The gender gap in education remains a crucial issue not just for women, but for all humanity. Today, in the year 2020, there is still a need to push for women’s and girls’ rights to greater access to quality education.
Despite the availability of the Internet, computers, and smartphones, which are the most popular portals to online information and education, many are still denied their much-needed use and benefits. In terms of male-to-female ratios, there are fewer girls worldwide who receive schooling.
The global campaign for the right to education has yielded positive results. Governments, civil society, non-government organizations, and the private sector have pitched in to achieve many target outcomes.
In more advanced economies, women have more access to professional courses like health coach certification, new computer-related courses such as data analytics, and even traditionally male vocational programs like automotive servicing, welding, and construction work.
However, a UNESCO global education report in 2019 states that “technical and vocational programs remain a male bastion.”
Recent studies also show that there are at least 5.5 million out-of-school girls than boys. The records for 2018 show that of the 59 million primary age children who were out of school, 55 percent were girls. The data sets get more complicated for higher grade levels, but the trend remains the same; more girls are not getting education based on global data.
At the collegiate and university levels, many women are receiving the education they need, but yes, more work needs to be done. In the United States, 58 percent of tertiary-level graduates are women for the year 2016. That is a high percentage, but it registered a decrease in the number of women university graduates when compared to data from 2013. In countries like Afghanistan, progress was made in the same metric, which showed that 23.55 percent of university graduates were women, an increase compared to only 18.31 percent in 2013. Still, this percentage remains very low, based on the female population of that country.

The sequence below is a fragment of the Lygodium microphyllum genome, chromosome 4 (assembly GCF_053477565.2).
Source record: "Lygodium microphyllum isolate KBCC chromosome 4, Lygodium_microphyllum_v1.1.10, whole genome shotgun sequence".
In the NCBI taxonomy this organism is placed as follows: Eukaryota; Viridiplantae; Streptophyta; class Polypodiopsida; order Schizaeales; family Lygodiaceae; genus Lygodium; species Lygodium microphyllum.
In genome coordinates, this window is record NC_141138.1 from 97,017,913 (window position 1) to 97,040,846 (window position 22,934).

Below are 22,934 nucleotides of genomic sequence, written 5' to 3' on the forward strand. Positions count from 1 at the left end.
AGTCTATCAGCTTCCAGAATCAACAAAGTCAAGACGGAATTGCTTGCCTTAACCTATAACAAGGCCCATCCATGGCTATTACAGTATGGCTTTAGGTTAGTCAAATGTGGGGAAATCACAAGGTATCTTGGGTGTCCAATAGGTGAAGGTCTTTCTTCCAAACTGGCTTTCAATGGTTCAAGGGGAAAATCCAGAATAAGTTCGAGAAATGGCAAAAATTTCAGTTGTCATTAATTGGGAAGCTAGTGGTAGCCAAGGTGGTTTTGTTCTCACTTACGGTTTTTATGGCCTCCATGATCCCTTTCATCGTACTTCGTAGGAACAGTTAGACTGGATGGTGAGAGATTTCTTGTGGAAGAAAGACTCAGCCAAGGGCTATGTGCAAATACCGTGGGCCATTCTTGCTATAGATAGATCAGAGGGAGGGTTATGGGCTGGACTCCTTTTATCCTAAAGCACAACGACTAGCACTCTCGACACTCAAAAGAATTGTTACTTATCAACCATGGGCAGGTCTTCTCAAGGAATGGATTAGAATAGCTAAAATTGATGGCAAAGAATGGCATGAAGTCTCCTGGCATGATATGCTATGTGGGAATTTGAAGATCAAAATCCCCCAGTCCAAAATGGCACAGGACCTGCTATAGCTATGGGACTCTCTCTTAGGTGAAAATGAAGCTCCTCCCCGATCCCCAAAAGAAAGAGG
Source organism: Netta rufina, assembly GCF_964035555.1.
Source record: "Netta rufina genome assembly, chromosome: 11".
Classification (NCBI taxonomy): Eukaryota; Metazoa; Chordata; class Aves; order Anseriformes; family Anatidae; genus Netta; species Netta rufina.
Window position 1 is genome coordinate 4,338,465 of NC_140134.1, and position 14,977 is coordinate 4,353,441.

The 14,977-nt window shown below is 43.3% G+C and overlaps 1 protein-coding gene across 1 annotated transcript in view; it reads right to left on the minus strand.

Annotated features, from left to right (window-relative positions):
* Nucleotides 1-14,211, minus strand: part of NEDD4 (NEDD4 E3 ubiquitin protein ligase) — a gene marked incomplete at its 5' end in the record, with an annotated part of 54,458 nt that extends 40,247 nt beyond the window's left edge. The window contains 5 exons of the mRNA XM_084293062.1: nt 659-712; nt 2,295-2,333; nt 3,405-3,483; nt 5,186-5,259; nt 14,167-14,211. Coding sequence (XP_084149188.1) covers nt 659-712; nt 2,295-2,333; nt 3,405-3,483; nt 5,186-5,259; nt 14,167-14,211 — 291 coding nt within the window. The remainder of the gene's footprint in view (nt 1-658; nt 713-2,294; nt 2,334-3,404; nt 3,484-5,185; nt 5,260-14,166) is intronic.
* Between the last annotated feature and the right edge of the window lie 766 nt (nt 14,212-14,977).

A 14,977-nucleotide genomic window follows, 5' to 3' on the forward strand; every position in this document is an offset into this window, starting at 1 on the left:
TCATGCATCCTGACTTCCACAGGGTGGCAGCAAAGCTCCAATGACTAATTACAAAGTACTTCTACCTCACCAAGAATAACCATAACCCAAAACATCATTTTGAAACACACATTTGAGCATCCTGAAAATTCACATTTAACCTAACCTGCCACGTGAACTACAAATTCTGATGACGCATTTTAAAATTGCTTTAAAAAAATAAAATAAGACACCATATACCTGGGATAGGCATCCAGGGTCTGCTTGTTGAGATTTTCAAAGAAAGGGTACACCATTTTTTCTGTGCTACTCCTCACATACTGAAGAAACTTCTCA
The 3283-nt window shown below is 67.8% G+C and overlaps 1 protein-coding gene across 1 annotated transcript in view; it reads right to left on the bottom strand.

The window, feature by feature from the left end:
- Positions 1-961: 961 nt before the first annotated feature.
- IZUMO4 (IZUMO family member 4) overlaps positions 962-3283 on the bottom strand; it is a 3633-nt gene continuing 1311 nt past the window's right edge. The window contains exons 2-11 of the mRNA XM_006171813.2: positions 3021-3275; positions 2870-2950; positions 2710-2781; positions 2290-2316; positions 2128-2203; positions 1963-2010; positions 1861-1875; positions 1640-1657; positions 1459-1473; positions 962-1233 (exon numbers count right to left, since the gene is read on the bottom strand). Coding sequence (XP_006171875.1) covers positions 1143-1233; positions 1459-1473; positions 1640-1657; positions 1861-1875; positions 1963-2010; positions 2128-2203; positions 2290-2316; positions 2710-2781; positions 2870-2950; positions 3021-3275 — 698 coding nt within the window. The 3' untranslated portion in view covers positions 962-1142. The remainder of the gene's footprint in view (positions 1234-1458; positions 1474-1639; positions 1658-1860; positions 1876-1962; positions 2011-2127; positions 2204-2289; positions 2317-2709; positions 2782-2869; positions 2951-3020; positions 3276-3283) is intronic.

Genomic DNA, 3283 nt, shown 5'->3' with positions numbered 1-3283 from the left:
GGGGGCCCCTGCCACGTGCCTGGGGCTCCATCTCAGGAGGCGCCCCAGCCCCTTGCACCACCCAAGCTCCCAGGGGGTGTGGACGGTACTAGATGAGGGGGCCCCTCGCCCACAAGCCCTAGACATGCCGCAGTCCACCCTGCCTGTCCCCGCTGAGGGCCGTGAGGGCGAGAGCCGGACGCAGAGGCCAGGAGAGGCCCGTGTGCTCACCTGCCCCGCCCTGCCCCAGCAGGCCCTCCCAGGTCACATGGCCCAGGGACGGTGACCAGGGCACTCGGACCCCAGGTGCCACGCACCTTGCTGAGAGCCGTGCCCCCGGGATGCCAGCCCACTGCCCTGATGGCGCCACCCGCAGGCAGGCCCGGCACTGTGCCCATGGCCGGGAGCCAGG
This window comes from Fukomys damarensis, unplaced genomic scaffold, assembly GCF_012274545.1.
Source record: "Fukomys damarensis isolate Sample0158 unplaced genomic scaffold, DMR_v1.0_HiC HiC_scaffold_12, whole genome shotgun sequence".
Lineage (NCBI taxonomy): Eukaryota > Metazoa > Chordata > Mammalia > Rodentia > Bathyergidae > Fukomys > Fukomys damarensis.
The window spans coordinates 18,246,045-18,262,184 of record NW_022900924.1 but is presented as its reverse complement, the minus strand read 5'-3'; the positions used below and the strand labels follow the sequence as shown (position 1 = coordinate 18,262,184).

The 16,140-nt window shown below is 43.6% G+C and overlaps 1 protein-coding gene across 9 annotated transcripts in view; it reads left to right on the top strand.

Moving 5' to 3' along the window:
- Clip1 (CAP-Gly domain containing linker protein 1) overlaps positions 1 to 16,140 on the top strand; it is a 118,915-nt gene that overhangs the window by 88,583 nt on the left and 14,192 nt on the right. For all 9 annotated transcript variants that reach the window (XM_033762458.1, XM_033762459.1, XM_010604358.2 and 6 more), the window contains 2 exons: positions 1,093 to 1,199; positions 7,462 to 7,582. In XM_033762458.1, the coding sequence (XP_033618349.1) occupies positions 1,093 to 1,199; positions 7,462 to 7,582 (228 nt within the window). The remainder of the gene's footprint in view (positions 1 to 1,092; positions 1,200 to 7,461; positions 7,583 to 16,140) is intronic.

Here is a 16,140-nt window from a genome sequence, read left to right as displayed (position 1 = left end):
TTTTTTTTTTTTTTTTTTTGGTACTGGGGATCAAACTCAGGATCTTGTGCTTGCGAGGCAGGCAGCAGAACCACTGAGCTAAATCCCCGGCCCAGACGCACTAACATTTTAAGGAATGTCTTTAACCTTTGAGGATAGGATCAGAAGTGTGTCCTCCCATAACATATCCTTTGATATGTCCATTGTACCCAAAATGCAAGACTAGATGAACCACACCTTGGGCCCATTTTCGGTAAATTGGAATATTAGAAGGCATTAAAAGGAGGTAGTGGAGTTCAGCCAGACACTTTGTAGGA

Many experts agree that addressing gender disparity in education at the national, regional, and global levels must start with these four vital initiatives:
Change Social Norms
Societies and entire nations need to revisit and change the social norms obtaining in their respective areas. For example, around the world, many still believe that boys should be prioritized in terms of education. In many traditional and male-dominated societies, there is still a belief that women will eventually just be married off to another man, only to be confined to the duties of wife and mother in the home. That means that a woman need not pursue higher education, a belief that is patently wrong and counter-progress. Moreover, in some cultures, only girls are expected to do housework while the boys are exempted from any responsibilities. That leads to a belief that men can explore the world and do as they please. Meanwhile, women are to be kept at home to do all the work.
These beliefs, though held long and practiced widely, need to be gradually replaced with new norms that are based on a human rights framework that promotes equality of women and men in their social, political, religious, financial, legal, academic status and entitlements.
Increase Women’s Role in School Leadership & Administration
It is also essential to pave the way for more women to take leadership and administration roles in education. Traditionally, more women enter the teaching profession and work at the classroom level. Data from several countries show that males outnumber females in terms of school administration roles.
Legal Reforms to Protect Young Girls & Women
Another indispensable reform area is in legislation. Girls and women are deprived of good, quality education because of gaps in legal rights, which are influenced by cultural beliefs. For example, some countries still allow child marriages, which eventually blocks a young girl or lady to pursue higher education due to unnecessarily early responsibilities as a wife and mother. In some countries, a pregnant woman is not allowed to go to school. At the same time, in really culturally and legally backward areas, girls are simply prohibited from getting any form of education. These malpractices and outdated beliefs need to be addressed and corrected through proper legislation and law enforcement related to gender rights and the right to quality education.
Increase Government Funding for Women’s Education & Empowerment
To pursue these initiatives, governments need to “talk the talk and walk the walk.” Simply put, governing bodies need to commit and allocate adequate funds to provide education and training to disadvantaged girls and women. Empowerment of women begins by granting funds that give life to policies, frameworks, strategies, and actual working programs and services on education.
It takes concerted action by all people, women and men alike, to advance human rights, including gender parity in education. While there is still a long way to go, much has already been achieved. All sectors need to come together to uphold and sustain these rights, for doing so benefits not just women but all of humanity.